Our strategic planning led us to develop an integrated research solution that could meet both NeuRA and other precinct partner needs in the short term and into the future. Thus, we have only completed the fit out of around 60 per cent of the building to date, and are continuing our capital fundraising campaign to enable the full fit-out. This future capacity will add an MRI imaging suite capable of housing two 3T MRIs; a basement with a 25 m long gait laboratory to be used in our movement and falls research; a crash sled for our research into neural injury; and an additional wet laboratory floor.
To what extent do you bring together scientists and clinicians? Has this yielded any success?
One of the key strengths of NeuRA is the integration of our clinical and fundamental research. While many medical research institutes are focused on basic biomedical research, we consider one of our key strengths is our focus on both clinical and basic research. Not only can basic studies inform clinical research, the richness of clinical information can inform basic science. For example, in our Neural Injury theme, our research led by Professor Lynne Bilston into the causes of childhood injury and death in motor vehicle accidents, has led to changes in the national laws on child restraint. These evidenced-based changes will substantially reduce the 70 deaths and thousands of serious injuries (principally head and spinal) that occur in children in motor vehicles each year in Australia.
In schizophrenia, the realisation that genetic polymorphisms in the oestrogen receptor gene are correlated with cognitive function, has led to a clinical trial of the selective oestrogen receptor modulator raloxifene to reduce the negative symptoms of schizophrenia such as cognitive impairment. Finally, in the area of frontotemporal dementia, the clinical dissection of the disorder can now be correlated with imaging, genetic, biological and neuropathological outcomes. This information will be critical in assuring that well-defined patient groups are used in future clinical trials.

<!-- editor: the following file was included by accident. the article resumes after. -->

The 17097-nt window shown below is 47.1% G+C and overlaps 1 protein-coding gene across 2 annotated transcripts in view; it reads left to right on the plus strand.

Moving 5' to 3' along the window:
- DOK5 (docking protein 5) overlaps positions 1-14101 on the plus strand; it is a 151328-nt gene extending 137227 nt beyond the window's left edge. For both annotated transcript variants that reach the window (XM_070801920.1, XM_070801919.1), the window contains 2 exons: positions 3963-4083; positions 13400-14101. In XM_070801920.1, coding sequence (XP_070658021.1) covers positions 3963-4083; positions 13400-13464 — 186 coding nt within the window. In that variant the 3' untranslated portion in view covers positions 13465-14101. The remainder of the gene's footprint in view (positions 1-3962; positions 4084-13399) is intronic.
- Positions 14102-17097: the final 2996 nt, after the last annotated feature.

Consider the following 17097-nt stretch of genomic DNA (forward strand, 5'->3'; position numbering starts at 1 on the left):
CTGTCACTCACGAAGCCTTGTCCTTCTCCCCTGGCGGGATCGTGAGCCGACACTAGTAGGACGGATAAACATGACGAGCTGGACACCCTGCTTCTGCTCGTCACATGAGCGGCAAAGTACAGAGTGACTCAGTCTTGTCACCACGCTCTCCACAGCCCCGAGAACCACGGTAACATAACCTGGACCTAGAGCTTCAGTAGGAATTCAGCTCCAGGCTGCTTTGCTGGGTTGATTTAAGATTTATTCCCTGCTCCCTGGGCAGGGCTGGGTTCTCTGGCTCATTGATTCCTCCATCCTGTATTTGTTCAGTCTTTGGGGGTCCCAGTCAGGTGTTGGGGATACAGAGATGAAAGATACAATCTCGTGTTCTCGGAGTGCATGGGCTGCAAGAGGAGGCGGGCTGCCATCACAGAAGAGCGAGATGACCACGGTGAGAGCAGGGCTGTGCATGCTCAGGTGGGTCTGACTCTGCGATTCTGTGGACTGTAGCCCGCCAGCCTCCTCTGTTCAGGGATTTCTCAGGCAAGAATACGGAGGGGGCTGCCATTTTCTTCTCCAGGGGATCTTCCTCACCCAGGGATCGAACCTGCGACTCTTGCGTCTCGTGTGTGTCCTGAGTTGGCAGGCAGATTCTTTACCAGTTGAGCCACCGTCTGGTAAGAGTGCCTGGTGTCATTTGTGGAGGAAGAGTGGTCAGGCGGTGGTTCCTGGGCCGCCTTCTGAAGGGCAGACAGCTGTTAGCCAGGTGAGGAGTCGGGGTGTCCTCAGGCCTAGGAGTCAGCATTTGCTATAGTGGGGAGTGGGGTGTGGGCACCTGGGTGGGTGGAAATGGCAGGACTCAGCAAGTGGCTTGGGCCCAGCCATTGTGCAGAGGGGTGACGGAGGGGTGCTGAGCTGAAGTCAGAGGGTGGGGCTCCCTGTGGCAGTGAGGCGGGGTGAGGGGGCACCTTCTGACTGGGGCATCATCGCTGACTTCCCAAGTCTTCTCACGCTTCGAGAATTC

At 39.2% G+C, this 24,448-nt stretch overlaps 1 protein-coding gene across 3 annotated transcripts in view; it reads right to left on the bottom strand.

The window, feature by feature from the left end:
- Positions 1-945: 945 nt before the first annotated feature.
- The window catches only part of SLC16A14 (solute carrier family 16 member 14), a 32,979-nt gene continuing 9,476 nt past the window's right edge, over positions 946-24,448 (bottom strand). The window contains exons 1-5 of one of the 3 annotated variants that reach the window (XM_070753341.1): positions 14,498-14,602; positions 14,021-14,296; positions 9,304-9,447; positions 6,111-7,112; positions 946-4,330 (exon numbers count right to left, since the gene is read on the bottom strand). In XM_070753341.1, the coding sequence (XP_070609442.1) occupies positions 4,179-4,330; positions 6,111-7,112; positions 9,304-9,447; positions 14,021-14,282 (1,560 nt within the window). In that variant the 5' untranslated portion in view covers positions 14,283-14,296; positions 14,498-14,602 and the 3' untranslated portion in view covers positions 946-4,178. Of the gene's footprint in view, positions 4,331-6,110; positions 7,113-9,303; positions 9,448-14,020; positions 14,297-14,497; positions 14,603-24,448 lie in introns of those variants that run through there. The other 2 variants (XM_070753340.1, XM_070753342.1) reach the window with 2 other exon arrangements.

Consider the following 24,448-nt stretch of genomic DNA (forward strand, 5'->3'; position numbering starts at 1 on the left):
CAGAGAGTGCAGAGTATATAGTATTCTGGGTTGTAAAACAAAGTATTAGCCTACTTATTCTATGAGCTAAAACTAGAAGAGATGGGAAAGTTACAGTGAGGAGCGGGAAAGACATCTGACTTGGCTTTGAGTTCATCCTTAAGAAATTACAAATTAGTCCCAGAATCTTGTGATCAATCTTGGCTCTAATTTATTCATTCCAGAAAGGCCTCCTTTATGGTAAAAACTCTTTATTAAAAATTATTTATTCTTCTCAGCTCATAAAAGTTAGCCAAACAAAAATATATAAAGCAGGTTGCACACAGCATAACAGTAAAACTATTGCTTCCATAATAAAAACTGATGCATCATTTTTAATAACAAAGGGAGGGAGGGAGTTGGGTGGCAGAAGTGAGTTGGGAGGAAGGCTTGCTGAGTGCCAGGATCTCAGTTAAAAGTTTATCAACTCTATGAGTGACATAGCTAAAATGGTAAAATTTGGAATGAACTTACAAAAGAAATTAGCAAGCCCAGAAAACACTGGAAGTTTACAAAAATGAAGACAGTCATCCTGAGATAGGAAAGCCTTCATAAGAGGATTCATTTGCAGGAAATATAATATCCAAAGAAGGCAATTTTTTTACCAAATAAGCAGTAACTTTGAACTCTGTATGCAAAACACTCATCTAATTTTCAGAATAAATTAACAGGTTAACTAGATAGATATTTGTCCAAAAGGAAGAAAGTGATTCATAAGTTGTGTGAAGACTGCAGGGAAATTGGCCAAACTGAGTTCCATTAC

What are your goals for the next five years? Is there anything NeuRA would like to expand into?
We are proud of our focus on both clinical and fundamental neuroscience and expect that it will position us well to focus increasingly on translational neuroscience. Our new research facility will help us to achieve this and our current capital fundraising campaign will allow us to complete the fit out of the remainder of the building.
In the mid-term, the key opportunity is to work with our precinct partners to build the second and subsequent stages of the neuroscience research precinct and achieve the benefits of even greater research consolidation on campus. Development and consolidation of research facilities and research infrastructure, combined with establishing a critical mass of neuroscience researchers working under common governance, will underpin our collective neuroscience research activities and its translation. This is the model that is increasingly being adopted nationally and internationally, for example in research intensive comprehensive cancer centres. The opportunity for us is to apply ours skills and capacity in neuroscience research to impact disorders of the brain and nervous system.
Two new research themes that we have identified through our strategic planning processes, and we feel present outstanding opportunities for expanding our research activities, are in pain and addiction research. These areas either build on our existing research base or are areas in which we have identified opportunities for synergistic development with our precinct partners.